Unlike the previous two Kitchener-Waterloo (KW) Science Fiction and Fantasy authors, I have not to my knowledge met Suzanne Church – yet — but I did encounter her “Synch Me, Kiss Me, Drop”, during my failed attempt to listen to every audio piece at Clarkesworld1. Church was first published almost a decade ago but she is not especially prolific and this is her first collection. Elements collects twenty-one stories by Church, which is actually eight more stories than are credited to her over at isfdb. I would like to say that the gaps in her isfdb entry are because seven of the stories in Elements are original to Elements itself — which is true — but Elements itself is mentioned in that entry.
I will say up front that anyone who forms their expectations about this collection around the fact that Church has been published at the literarily ambitious, generally gloomy Clarkesworld is going to be just as misguided as someone who prejudges the collection just because it was authored by a Canadian2. There are some grim pieces in here — “Tattoo Ink” is outright horror, “Coolies” relates a bonding exercise between father and daughter that could have gone better, “The Tear Closet” is driven by child abuse and “Mod Me Down” offers an extreme version of the lifestyle adaptations forced on the underclasses for the convenience of their masters – but there are some unexpectedly optimistic pieces (which I am not going to name because then the optimism wouldn’t unexpected), and some stories that are outright comedy; the three Couch Universe stories would not have been out of place in Galaxy during one of its upbeat phases.
I do have one criticism of her otherwise touching ghost-story “Muffy and the Belfry, which has to do with this sentence:
Every day I walk the same route home from school, seven streets down Merner, then right onto Lackner.
Merner runs from Cameron to Frederick. Merner is parallel4 to Lackner and never particularly close to it; the two cannot cross! I am as shocked as you are.
Church’s prose is polished, more precise than is the norm for speculative fiction but it’s clear she is familiar with and fond of large swaths of the field even if she eschews settling for the … what’s a nice word for dreadful? … workmanlike prose generally considered acceptable in many SpecFic venues. While it’s a shame she’s thus far stuck to short work, because short work tends to be more obscure, meaning fewer people have heard of her than should have, a collection like this provides an excellent showcase for the impressive range of her talents, one I recommend you consider.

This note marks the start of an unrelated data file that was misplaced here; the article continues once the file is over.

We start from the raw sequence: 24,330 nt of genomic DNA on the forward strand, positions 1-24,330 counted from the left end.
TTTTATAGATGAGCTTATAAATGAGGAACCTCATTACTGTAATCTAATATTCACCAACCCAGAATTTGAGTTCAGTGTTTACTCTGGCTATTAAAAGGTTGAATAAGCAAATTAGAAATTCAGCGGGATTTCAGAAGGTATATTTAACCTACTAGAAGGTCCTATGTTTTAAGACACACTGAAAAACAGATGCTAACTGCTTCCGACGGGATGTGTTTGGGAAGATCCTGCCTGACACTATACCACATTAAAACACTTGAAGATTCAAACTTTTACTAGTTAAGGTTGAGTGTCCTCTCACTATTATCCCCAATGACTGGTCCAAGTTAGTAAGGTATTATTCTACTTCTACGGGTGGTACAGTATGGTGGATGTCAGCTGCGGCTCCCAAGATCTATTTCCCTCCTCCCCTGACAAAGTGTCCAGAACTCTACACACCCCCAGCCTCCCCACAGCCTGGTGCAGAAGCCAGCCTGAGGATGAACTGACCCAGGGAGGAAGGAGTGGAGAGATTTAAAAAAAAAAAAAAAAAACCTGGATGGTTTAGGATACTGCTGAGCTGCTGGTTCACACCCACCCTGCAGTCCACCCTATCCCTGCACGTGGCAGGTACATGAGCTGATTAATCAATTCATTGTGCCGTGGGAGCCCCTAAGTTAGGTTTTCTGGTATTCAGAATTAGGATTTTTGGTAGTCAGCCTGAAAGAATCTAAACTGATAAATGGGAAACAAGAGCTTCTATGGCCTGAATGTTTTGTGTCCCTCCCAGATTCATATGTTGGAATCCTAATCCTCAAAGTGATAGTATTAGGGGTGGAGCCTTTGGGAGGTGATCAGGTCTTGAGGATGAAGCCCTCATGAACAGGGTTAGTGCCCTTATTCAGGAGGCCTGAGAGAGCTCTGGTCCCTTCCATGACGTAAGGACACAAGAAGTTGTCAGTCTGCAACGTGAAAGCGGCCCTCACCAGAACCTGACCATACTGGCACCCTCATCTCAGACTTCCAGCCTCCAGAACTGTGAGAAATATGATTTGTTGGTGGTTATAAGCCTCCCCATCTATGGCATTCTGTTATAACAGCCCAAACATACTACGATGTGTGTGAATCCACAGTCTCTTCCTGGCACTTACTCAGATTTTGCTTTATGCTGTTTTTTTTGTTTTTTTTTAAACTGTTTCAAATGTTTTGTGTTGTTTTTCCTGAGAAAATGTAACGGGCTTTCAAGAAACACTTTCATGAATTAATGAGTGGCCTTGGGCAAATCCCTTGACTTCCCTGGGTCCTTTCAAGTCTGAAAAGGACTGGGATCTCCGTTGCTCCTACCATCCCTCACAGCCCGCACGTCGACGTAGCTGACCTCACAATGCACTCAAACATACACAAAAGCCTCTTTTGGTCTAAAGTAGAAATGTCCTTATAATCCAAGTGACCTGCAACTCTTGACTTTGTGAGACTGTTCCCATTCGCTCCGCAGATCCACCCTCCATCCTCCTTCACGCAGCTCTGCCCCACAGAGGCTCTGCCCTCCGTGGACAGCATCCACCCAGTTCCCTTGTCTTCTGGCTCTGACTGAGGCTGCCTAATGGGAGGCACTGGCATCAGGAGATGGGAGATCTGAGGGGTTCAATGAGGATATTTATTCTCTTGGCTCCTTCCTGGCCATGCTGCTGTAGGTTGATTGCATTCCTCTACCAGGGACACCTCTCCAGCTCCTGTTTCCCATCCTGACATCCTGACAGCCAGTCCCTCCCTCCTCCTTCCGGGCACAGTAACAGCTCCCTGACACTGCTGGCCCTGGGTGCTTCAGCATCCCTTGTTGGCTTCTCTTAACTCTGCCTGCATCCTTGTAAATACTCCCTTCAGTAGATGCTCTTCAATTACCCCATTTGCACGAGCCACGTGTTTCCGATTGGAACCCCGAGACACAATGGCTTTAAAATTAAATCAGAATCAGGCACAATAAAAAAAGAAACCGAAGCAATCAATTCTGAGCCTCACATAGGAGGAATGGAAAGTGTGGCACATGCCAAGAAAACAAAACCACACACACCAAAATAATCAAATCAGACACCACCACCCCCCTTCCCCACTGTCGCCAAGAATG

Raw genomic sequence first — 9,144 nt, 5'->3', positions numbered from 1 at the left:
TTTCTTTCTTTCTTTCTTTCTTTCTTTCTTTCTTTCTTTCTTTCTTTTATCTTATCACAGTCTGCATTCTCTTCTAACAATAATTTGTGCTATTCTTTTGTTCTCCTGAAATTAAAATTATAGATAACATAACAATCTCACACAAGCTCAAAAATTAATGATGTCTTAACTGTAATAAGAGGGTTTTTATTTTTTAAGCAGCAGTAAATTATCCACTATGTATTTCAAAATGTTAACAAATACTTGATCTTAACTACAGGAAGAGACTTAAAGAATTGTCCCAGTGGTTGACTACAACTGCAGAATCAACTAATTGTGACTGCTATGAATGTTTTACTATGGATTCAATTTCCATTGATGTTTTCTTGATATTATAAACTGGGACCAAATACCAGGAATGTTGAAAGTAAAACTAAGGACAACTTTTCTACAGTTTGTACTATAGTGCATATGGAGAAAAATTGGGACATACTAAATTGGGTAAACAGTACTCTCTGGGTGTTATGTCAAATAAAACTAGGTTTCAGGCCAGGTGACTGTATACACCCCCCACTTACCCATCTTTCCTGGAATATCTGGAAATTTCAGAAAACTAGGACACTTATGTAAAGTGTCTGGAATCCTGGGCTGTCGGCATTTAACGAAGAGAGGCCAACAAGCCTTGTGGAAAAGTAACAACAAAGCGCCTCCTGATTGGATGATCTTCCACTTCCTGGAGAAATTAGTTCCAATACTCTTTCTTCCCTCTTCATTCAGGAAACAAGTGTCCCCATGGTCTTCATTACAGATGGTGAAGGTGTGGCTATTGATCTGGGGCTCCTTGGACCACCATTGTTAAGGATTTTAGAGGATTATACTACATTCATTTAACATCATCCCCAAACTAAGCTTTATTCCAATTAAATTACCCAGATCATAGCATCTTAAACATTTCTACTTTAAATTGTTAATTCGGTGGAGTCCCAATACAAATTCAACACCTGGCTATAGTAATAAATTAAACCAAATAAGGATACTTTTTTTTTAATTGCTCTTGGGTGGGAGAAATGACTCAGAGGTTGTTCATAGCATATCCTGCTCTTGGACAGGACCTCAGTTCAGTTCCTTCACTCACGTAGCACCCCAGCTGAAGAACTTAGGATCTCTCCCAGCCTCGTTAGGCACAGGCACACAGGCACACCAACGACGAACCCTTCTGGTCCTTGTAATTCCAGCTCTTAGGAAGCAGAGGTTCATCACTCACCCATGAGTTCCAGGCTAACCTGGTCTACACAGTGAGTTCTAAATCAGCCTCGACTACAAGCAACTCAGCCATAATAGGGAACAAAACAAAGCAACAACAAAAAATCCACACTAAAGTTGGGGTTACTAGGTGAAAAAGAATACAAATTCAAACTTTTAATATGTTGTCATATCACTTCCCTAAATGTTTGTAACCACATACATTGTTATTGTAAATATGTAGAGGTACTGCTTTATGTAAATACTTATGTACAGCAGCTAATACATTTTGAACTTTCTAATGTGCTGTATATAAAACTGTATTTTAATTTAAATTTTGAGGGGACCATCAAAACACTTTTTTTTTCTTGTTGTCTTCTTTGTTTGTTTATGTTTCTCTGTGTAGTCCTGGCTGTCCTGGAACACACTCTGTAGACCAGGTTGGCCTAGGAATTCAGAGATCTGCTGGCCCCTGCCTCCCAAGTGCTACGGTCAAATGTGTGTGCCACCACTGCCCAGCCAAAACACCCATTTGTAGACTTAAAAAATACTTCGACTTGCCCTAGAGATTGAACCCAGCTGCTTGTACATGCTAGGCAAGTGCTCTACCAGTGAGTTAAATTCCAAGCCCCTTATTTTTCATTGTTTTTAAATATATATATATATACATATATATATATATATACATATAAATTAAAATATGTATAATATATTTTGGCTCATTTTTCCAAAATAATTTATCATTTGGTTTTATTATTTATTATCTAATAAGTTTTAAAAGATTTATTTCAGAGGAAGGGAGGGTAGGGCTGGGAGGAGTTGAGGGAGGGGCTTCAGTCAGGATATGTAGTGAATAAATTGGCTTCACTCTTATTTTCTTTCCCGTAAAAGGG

- Which failed not due to any lack of quality but in part because I really, really prefer audio dramas with full casts to pieces read by individual readers and in part because their archive is insanely huge and growing fast.
- Canadian fiction has the unjust reputation of being entirely composed of morose examinations of troubled families in economically depressed Ukrainian-Canadian towns in the desolations of Manitoba3, the melancholy of encroaching adulthood with its inevitable mortality or zoologically implausible transgressive romances but this is unfair. CanLit has always had humorist pieces; who could ever forget Mowatt’s A Whale For the Killing?
- I have not actually read that one but I did hear it get an award on the CBC.
- Well, parallelish. The people who created Kitchener-Waterloo’s road system were not personally familiar with the concept of straight lines or grids, which is why Weber and King cross each other so often.
Waterloo added its own flourishes, like hanging “crescent” off a road that was straight – since renamed, much to my disappointment – and having maps that for a long time included an entirely hypothetical stretch of Westmount.